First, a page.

I help make it EASY for the busy woman make healthier food and lifestyle changes, so that she can feel more CONFIDENT in her body and show up RADIANTLY and BOLDLY in other areas of her life. Read more...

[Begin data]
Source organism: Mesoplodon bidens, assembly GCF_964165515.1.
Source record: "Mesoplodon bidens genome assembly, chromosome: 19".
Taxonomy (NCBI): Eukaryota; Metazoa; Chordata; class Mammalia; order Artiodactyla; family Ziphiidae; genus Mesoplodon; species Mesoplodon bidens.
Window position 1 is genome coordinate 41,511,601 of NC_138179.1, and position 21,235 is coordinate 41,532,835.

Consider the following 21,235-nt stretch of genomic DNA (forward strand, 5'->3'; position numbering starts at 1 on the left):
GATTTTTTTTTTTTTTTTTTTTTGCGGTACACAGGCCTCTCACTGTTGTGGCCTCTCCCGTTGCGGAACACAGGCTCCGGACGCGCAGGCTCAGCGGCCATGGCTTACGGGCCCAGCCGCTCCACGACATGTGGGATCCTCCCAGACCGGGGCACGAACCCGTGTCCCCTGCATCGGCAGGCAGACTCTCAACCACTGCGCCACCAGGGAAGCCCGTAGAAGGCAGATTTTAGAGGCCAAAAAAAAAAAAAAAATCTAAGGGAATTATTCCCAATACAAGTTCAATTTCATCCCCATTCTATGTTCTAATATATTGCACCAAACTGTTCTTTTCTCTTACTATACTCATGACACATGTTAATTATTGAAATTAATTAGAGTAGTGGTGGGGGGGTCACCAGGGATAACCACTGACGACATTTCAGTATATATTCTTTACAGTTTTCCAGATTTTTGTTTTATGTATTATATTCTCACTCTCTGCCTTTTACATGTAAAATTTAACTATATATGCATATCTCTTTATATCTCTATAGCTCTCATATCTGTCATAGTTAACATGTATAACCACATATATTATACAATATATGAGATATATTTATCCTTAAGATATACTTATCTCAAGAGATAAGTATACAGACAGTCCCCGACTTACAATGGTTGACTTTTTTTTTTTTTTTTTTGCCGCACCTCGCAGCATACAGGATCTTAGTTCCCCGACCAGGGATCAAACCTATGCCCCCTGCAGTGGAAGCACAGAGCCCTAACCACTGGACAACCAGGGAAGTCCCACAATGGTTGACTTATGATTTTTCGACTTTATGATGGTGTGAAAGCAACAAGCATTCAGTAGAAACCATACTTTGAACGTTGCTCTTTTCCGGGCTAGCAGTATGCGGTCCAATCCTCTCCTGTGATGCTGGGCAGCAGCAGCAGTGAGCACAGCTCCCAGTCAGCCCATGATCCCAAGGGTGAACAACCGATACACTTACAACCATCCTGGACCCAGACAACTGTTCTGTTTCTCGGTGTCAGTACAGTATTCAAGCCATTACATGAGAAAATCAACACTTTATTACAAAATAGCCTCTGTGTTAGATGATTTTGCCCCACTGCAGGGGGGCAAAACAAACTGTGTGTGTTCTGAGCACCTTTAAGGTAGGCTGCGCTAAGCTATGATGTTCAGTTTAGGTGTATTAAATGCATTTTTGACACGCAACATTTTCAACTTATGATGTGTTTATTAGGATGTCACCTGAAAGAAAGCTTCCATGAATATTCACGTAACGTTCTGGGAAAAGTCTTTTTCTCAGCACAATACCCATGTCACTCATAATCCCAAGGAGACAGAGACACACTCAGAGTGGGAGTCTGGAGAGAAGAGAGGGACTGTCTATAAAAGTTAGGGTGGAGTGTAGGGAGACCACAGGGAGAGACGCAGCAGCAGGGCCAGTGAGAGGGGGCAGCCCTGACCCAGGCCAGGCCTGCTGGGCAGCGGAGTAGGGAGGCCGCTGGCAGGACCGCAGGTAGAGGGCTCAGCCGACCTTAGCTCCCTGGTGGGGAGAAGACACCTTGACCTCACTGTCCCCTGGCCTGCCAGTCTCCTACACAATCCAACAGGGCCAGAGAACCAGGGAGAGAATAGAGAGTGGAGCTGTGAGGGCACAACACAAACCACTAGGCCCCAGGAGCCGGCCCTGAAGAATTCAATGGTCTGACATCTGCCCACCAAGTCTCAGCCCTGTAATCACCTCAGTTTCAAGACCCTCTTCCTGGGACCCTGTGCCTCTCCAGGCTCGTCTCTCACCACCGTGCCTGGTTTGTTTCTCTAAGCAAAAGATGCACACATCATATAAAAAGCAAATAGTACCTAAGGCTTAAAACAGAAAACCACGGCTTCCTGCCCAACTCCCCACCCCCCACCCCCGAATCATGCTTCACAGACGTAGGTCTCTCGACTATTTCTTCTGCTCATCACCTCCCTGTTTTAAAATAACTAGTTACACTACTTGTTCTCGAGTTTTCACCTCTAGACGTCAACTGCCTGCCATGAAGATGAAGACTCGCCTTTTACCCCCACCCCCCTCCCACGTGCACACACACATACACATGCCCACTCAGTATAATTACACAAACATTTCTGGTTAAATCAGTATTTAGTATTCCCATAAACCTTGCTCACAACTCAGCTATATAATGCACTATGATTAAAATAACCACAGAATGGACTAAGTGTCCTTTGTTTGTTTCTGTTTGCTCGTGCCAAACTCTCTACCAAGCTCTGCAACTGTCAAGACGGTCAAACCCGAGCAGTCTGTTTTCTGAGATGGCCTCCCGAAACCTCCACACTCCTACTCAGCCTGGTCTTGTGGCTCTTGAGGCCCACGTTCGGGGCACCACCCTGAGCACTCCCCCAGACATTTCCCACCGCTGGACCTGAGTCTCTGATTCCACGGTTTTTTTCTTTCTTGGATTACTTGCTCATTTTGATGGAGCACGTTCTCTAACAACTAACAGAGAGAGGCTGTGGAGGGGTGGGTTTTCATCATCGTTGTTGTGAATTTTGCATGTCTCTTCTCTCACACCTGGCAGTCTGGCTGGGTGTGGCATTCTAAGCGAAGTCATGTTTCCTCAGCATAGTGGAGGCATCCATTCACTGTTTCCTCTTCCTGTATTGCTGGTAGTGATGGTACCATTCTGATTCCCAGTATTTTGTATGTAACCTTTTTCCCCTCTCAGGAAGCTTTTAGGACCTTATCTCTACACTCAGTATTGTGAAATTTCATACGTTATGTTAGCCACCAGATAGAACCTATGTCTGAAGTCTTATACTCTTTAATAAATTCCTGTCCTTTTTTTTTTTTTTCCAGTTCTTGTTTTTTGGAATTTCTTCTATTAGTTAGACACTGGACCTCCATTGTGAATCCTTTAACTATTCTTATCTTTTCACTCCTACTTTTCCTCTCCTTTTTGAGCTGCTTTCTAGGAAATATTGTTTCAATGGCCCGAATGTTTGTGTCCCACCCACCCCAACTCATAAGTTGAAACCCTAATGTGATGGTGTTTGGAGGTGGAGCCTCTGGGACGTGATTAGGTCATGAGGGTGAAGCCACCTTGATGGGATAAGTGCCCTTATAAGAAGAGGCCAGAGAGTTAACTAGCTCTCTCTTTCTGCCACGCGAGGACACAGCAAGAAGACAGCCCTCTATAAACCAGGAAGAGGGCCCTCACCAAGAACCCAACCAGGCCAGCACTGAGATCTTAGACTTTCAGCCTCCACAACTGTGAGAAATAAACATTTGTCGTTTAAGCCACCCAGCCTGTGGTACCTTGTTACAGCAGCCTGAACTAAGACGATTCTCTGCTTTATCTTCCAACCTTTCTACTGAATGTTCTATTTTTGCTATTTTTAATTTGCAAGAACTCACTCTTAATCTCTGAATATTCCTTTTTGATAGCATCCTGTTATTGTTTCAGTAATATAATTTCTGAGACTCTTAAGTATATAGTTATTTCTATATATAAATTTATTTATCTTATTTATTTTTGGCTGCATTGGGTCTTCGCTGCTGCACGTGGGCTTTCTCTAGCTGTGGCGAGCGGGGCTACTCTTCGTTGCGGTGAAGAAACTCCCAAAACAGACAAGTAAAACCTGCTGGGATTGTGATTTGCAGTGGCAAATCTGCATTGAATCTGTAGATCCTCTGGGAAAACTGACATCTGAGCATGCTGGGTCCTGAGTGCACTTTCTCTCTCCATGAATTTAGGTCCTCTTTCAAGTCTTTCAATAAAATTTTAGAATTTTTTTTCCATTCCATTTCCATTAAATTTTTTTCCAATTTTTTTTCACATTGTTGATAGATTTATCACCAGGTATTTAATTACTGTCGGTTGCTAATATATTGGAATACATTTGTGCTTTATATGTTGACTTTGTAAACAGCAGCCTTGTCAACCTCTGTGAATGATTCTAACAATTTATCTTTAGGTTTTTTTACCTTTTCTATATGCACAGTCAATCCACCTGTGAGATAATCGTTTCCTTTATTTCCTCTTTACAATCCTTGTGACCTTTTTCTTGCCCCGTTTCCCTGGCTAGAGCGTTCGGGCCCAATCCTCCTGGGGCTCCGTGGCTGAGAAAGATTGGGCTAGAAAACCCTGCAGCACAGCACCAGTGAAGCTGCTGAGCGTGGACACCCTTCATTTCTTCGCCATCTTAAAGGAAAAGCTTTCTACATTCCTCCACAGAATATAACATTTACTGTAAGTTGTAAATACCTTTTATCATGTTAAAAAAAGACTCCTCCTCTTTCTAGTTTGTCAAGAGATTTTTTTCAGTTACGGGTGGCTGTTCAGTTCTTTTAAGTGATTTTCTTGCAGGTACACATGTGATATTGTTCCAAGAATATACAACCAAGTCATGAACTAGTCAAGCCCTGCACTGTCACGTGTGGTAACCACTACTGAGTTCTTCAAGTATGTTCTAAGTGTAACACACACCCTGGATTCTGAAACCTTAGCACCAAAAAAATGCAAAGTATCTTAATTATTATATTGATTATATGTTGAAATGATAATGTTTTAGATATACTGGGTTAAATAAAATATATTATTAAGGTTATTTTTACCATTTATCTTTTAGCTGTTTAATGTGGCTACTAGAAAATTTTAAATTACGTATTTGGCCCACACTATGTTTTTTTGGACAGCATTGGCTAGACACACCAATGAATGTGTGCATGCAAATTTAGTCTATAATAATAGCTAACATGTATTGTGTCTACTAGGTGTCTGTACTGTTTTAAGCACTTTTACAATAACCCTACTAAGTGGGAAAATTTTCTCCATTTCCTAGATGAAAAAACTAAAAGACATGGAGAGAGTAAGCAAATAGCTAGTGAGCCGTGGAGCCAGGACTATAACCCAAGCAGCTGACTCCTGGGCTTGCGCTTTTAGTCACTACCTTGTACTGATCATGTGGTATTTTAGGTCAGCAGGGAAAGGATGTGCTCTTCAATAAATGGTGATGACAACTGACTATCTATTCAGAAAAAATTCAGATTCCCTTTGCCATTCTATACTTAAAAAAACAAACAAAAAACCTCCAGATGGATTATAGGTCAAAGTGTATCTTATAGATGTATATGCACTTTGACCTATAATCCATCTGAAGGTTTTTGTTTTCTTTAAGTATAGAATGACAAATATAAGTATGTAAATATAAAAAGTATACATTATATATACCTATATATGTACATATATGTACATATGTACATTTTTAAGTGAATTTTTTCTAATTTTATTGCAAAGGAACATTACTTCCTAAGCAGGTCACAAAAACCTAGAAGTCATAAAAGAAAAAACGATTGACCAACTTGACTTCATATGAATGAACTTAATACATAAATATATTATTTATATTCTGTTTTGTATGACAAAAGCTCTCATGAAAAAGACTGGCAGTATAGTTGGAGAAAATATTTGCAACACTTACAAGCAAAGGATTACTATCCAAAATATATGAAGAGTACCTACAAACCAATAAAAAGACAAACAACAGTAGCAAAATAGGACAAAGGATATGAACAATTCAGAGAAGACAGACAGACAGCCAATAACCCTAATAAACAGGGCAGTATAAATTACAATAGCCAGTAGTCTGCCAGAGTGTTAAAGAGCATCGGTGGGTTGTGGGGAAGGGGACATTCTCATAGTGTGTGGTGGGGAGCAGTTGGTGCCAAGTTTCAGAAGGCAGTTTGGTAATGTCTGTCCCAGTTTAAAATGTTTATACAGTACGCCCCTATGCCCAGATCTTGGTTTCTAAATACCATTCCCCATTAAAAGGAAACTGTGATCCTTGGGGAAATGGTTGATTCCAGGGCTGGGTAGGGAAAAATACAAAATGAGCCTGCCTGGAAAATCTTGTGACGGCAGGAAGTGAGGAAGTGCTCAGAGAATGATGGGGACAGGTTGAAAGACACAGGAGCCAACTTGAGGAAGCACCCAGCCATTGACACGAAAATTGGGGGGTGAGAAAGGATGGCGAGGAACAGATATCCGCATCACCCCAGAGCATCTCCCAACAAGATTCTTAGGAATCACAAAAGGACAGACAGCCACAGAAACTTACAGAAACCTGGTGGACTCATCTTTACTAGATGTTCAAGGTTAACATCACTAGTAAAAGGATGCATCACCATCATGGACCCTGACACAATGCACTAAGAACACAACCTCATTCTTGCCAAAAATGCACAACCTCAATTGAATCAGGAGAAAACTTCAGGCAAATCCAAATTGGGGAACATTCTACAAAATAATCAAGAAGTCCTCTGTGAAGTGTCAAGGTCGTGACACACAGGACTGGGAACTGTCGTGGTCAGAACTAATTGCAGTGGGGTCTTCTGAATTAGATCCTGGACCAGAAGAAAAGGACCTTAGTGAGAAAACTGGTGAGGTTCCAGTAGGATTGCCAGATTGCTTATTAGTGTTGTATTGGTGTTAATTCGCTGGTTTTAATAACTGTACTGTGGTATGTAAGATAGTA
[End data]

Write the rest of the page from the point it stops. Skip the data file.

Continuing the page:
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It is speculated that some parts of the brain are rewarded from eating comfort/junk foods. Emotional eating is the consumption of food - usually high-carbohydrate, high-calorie foods with low nutritional value - in response to emotions instead of hunger. Genuine hunger builds gradually, results from an empty stomach and can be satisfied by a number of different foods. Emotional hunger is quick and urgent, mostly triggered by a specific event or mood, and results in cravings for a specific food. It also involves eating an unusually large amount of food, eating at unusual times of day (e.g. midnight), feeling guilty after emotional eating, and hiding empty containers of food. Children, teens, and adults may be emotional eaters. It can happen due to feelings of sadness, depression, stress, or loneliness; using food as a reward e.g. chocolate bar at the end of a hard day; or using food as a distraction from addressing actual problems. In some people, emotional eating stems from childhood experiences, such as being raised to connect food with feelings instead of sustenance, particularly if the individual experienced poverty or of food was used as a reward or punishment. The foods commonly craved are ice cream, cookies, chocolate, chips, fries, and pizza. A hunger scale is often used to address emotional eating. The levels are 1—Starving, weak, dizzy; 2—Very hungry, cranky, low energy, lots of stomach growling; 3—Pretty hungry, stomach is growling a little; 4—Starting to feel a little hungry; 5—Satisfied, neither hungry nor full; 6—A little full, pleasantly full; 7—A little uncomfortable; 8—Feeling stuffed; 9—Very uncomfortable, stomach hurts; 10—So full you feel sick. It is also recommended to identify the emotional eating triggers by keeping a food journal, and changing the usual response to triggers by taking relaxation breaks, taking time to actually address bothering issues, or calling a friend to chat and taking walks for distraction. Untreated emotional overeating can lead to obesity, keep one from losing weight, and food addiction. The help of health care professionals such as pediatricians, family doctors, nurses, psychiatrists, clinical psychologists, social workers, and licensed counselors may be sought to address emotional eating. Particularly, seeking the help of a therapist specializing in cognitive behavioral therapy (CBT), can encourage the emotional eater to discover and expose negative and unproductive ways of thinking, and teaches them to replace these thinking patterns with more helpful ones.